IT’S AN election year, and Democrats are loudly decrying the cost of higher education and demanding that the government spend more to cut student debt. The Senate on Wednesday rejected one of their less-sensible ideas. But there are better ones that lawmakers should embrace.

The Senate halted a bill from Sen. Elizabeth Warren (D-Mass.) that would have allowed students with old government loans to refinance them. Instead of continuing to pay interest at, say, the 6.8 percent rate that prevailed for many years, they could take the 3.86 percent rate the government is offering current borrowers.

Ms. Warren’s plan had some appeal, and Democrats will no doubt harp on its rejection in the coming campaign. It seems only fair to let more debtors in on the deal that the government is offering current students. But those paying higher rates already got a good deal, taking loans out at rates and with terms that the private sector would never have matched. And the refinancing scheme would have been expensive, costing some $51 billion over 10 years, according to the Congressional Budget Office. Ms. Warren proposed to raise taxes on the wealthy by $72 billion, more than offsetting the cost. Yet if the government is to levy a large amount to make higher education affordable, lowering rates on old student loans is far from the best way.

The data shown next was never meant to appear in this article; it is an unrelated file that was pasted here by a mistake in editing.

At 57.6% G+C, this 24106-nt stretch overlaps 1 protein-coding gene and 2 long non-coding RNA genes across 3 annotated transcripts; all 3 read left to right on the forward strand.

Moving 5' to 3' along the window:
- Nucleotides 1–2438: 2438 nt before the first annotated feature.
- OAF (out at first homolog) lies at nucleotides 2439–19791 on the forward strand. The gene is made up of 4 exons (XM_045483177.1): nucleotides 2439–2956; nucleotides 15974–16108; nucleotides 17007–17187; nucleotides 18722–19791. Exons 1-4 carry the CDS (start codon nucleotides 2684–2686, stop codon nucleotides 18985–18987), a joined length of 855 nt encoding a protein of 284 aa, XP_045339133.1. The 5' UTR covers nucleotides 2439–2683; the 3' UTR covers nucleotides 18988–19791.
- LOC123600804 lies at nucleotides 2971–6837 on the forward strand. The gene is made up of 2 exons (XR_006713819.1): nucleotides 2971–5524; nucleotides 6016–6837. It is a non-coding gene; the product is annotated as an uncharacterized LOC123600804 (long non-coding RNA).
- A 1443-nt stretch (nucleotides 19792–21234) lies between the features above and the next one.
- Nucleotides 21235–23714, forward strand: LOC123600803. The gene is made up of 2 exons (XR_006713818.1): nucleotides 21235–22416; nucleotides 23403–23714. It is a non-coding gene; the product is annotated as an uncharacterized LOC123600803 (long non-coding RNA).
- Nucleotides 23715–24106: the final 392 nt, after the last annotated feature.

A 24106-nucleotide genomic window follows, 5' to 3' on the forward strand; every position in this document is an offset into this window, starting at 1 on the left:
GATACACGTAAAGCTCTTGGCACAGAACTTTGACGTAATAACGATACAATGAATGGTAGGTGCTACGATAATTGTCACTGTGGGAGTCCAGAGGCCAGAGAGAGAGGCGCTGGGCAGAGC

While he endorsed Ms. Warren’s plan, President Obama also brought attention to a much worthier effort: fixing the government’s income-based repayment system. Lowering rates widely doesn’t target aid to the borrowers who need it most. Over time, many professionals can afford to pay higher interest rates to the government that helped them get valuable educations. Carefully adjusting graduates’ monthly payments to their incomes would be a more progressive method.

In a Monday executive order, Mr. Obama modestly expanded the existing pay-as-you-earn program, which caps monthly payments at 10 percent of a borrower’s income. The government forgives any remaining balance after 10 years for those in public service and after 20 years for everyone else.

Congress could do much more. Lawmakers should consolidate the many federal income-based repayment programs into one simple deal for all debtors. They need to reduce the incentive for graduate students to take out excessive loans. And they need to make sure that those who deserve and receive debt forgiveness aren’t taxed on the amount forgiven, since the IRS currently counts waived student loan balances as income. Another good idea is bolstering the Pell Grant program to offer year-round grants, so that students can study over the summer, or expanding access to the Pell program to more people.